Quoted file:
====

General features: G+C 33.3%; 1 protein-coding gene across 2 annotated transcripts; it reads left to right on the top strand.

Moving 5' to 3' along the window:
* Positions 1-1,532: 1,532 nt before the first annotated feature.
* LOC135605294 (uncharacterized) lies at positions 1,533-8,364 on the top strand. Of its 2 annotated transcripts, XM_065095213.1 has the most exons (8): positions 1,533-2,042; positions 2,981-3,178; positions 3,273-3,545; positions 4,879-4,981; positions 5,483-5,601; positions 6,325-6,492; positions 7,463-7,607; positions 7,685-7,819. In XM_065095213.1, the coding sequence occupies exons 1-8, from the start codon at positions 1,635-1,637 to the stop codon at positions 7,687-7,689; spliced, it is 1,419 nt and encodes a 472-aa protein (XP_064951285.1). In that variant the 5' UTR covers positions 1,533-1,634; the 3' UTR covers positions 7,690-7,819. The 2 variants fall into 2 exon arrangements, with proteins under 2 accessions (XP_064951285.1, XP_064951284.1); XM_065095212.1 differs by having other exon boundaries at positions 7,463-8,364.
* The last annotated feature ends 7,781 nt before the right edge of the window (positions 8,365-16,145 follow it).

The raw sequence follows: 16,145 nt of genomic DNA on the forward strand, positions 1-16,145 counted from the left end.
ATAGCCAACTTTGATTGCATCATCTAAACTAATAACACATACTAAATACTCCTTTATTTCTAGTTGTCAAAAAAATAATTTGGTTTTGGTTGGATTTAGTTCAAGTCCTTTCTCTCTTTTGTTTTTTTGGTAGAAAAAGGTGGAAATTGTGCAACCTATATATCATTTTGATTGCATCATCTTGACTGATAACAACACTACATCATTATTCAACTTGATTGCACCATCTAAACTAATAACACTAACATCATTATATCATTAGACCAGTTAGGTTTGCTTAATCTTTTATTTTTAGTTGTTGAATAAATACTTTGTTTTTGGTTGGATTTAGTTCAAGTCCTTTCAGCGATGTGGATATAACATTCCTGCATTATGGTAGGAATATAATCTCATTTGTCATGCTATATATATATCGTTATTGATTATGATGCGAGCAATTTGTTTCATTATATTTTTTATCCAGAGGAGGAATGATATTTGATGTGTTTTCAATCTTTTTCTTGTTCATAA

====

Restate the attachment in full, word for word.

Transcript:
General features: G+C 33.3%; 1 protein-coding gene across 2 annotated transcripts; it reads left to right on the top strand.

Moving 5' to 3' along the window:
* Positions 1-1,532: 1,532 nt before the first annotated feature.
* LOC135605294 (uncharacterized) lies at positions 1,533-8,364 on the top strand. Of its 2 annotated transcripts, XM_065095213.1 has the most exons (8): positions 1,533-2,042; positions 2,981-3,178; positions 3,273-3,545; positions 4,879-4,981; positions 5,483-5,601; positions 6,325-6,492; positions 7,463-7,607; positions 7,685-7,819. In XM_065095213.1, the coding sequence occupies exons 1-8, from the start codon at positions 1,635-1,637 to the stop codon at positions 7,687-7,689; spliced, it is 1,419 nt and encodes a 472-aa protein (XP_064951285.1). In that variant the 5' UTR covers positions 1,533-1,634; the 3' UTR covers positions 7,690-7,819. The 2 variants fall into 2 exon arrangements, with proteins under 2 accessions (XP_064951285.1, XP_064951284.1); XM_065095212.1 differs by having other exon boundaries at positions 7,463-8,364.
* The last annotated feature ends 7,781 nt before the right edge of the window (positions 8,365-16,145 follow it).

The raw sequence follows: 16,145 nt of genomic DNA on the forward strand, positions 1-16,145 counted from the left end.
ATAGCCAACTTTGATTGCATCATCTAAACTAATAACACATACTAAATACTCCTTTATTTCTAGTTGTCAAAAAAATAATTTGGTTTTGGTTGGATTTAGTTCAAGTCCTTTCTCTCTTTTGTTTTTTTGGTAGAAAAAGGTGGAAATTGTGCAACCTATATATCATTTTGATTGCATCATCTTGACTGATAACAACACTACATCATTATTCAACTTGATTGCACCATCTAAACTAATAACACTAACATCATTATATCATTAGACCAGTTAGGTTTGCTTAATCTTTTATTTTTAGTTGTTGAATAAATACTTTGTTTTTGGTTGGATTTAGTTCAAGTCCTTTCAGCGATGTGGATATAACATTCCTGCATTATGGTAGGAATATAATCTCATTTGTCATGCTATATATATATCGTTATTGATTATGATGCGAGCAATTTGTTTCATTATATTTTTTATCCAGAGGAGGAATGATATTTGATGTGTTTTCAATCTTTTTCTTGTTCATAA